"Hold hard there," interposed the mottled–faced gentleman, with sudden energy; "your eyes on me, gen'l'm'n!"
Saying this, the mottled–faced gentleman rose, as did the other gentlemen. The mottled–faced gentleman reviewed the company, and slowly lifted his hand, upon which every man (including him of the mottled countenance) drew a long breath, and lifted his tumbler to his lips. In one instant, the mottled–faced gentleman depressed his hand again, and every glass was set down empty. It is impossible to describe the thrilling effect produced by this striking ceremony. At once dignified, solemn, and impressive, it combined every element of grandeur.
Cohen, Jane Rabb. Charles Dickens and His Original Illustrators. Columbus: Ohio State U. P., 1980.
Davis, Paul. Charles Dickens A to Z: The Essential Reference to His Life and Work. New York: Facts On File and Checkmark Books, 1998.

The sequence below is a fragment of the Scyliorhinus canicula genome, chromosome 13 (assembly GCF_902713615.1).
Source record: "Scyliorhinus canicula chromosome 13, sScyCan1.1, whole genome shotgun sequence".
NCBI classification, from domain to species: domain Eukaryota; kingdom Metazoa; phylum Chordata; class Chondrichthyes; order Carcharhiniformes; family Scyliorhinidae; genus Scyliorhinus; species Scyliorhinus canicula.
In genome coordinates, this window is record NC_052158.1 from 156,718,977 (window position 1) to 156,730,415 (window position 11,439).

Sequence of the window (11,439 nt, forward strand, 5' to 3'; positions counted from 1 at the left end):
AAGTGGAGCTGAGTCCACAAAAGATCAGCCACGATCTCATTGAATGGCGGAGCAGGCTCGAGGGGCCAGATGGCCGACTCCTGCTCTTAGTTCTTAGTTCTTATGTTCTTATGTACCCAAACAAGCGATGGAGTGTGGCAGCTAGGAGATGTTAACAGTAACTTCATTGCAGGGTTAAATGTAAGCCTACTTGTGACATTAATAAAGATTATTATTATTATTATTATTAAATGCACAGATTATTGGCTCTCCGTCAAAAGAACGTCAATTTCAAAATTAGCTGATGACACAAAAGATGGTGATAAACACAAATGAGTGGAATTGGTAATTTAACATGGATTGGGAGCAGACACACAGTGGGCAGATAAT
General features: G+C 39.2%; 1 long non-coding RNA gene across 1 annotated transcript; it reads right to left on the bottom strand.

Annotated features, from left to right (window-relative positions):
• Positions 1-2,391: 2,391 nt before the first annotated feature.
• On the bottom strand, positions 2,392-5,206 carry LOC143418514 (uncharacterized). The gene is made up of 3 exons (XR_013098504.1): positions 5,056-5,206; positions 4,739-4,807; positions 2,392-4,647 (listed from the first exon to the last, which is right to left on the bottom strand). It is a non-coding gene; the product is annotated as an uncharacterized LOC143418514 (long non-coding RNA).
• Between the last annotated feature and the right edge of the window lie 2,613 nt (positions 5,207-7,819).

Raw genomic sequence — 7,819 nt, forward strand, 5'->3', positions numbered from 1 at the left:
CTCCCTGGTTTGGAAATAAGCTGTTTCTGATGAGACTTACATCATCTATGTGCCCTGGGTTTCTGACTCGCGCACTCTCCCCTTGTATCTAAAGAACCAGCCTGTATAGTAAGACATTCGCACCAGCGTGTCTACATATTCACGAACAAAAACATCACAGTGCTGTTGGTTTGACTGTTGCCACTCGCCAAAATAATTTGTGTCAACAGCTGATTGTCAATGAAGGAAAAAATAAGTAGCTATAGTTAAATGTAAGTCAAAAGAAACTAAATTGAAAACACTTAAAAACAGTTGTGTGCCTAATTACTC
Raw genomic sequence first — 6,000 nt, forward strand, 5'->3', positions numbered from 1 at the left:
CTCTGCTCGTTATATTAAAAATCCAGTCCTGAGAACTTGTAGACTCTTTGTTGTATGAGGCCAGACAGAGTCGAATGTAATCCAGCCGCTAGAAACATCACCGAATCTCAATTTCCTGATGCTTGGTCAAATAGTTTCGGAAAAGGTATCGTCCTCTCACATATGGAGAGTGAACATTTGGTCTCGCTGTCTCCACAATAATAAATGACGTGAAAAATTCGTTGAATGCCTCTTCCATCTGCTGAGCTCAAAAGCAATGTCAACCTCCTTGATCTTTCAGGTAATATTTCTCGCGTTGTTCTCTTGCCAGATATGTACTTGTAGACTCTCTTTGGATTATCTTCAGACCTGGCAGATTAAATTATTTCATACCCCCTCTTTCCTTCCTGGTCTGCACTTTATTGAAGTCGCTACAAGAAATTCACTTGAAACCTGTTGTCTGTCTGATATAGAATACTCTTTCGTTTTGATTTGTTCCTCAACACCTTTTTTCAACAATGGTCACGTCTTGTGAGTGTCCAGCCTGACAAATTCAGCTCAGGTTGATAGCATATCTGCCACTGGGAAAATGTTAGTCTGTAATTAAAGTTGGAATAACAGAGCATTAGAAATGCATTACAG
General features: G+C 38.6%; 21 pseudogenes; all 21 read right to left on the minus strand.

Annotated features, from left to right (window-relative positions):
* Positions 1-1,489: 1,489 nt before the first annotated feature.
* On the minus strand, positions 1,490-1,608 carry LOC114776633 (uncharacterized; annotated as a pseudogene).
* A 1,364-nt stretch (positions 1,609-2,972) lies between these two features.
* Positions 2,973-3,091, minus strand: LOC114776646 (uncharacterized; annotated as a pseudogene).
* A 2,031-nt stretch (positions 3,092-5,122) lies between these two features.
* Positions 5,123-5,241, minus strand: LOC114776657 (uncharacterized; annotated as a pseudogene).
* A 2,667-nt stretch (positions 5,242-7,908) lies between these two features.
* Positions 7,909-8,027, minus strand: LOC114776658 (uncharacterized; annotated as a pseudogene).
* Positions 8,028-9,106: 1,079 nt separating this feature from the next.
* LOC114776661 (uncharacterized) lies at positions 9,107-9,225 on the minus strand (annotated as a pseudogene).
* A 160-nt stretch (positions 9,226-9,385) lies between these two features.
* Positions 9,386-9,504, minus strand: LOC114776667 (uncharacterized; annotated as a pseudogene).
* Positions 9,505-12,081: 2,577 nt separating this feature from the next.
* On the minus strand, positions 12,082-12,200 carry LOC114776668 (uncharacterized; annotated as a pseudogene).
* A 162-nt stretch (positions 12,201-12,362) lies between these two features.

Dickens, Charles. Pickwick Papers (1836-37). Il. Hablot Knight Browne. The Charles Dickens Edition. Boston: Ticknor and Fields, 1867. Facing p. 481.
Dickens, Charles. Pickwick Papers (1836-37). Il. Hablot Knight Browne. The Household Edition. London: Chapman and Hall, 1873.
Guiliano, Edward, and Philip Collins, eds. The Annotated Dickens. Vol. 1. New York: Clarkson N. Potter, 1986.
Hammerton, J. A. The Dickens Picture-Book. London: Educational Book Co., 1910.
Reynolds, John. "Lighting." Victorian Britain, An Encyclopedia, ed. Sally Mitchell. London and New York: Garland, 1988. Pp. 452-453.
Steig, Michael. Dickens and Phiz. Bloomington & London: Indiana U.P., 1978.
Last modified 15 January 2012